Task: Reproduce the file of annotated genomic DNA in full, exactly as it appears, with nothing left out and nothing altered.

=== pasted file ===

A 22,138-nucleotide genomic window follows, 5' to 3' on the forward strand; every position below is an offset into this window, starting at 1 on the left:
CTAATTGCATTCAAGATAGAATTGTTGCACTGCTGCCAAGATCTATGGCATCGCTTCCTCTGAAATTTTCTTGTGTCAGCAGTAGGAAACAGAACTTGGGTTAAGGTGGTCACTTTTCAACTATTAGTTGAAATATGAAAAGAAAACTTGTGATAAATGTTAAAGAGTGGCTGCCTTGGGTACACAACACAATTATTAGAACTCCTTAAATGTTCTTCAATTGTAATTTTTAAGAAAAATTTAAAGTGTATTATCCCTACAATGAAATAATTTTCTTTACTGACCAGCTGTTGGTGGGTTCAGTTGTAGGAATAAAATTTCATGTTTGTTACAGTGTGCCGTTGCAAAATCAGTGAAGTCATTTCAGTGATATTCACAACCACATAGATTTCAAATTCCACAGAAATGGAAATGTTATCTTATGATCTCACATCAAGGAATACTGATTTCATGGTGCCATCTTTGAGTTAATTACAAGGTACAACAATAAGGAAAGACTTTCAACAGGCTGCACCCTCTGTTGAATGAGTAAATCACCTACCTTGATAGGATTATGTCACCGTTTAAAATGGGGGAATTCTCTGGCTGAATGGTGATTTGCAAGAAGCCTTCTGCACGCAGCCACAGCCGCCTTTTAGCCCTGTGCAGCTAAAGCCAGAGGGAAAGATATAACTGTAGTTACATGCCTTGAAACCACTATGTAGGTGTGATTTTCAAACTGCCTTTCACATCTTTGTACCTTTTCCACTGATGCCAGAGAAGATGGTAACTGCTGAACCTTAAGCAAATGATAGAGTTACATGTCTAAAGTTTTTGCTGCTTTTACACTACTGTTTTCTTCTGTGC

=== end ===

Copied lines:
A 22,138-nucleotide genomic window follows, 5' to 3' on the forward strand; every position below is an offset into this window, starting at 1 on the left:
CTAATTGCATTCAAGATAGAATTGTTGCACTGCTGCCAAGATCTATGGCATCGCTTCCTCTGAAATTTTCTTGTGTCAGCAGTAGGAAACAGAACTTGGGTTAAGGTGGTCACTTTTCAACTATTAGTTGAAATATGAAAAGAAAACTTGTGATAAATGTTAAAGAGTGGCTGCCTTGGGTACACAACACAATTATTAGAACTCCTTAAATGTTCTTCAATTGTAATTTTTAAGAAAAATTTAAAGTGTATTATCCCTACAATGAAATAATTTTCTTTACTGACCAGCTGTTGGTGGGTTCAGTTGTAGGAATAAAATTTCATGTTTGTTACAGTGTGCCGTTGCAAAATCAGTGAAGTCATTTCAGTGATATTCACAACCACATAGATTTCAAATTCCACAGAAATGGAAATGTTATCTTATGATCTCACATCAAGGAATACTGATTTCATGGTGCCATCTTTGAGTTAATTACAAGGTACAACAATAAGGAAAGACTTTCAACAGGCTGCACCCTCTGTTGAATGAGTAAATCACCTACCTTGATAGGATTATGTCACCGTTTAAAATGGGGGAATTCTCTGGCTGAATGGTGATTTGCAAGAAGCCTTCTGCACGCAGCCACAGCCGCCTTTTAGCCCTGTGCAGCTAAAGCCAGAGGGAAAGATATAACTGTAGTTACATGCCTTGAAACCACTATGTAGGTGTGATTTTCAAACTGCCTTTCACATCTTTGTACCTTTTCCACTGATGCCAGAGAAGATGGTAACTGCTGAACCTTAAGCAAATGATAGAGTTACATGTCTAAAGTTTTTGCTGCTTTTACACTACTGTTTTCTTCTGTGC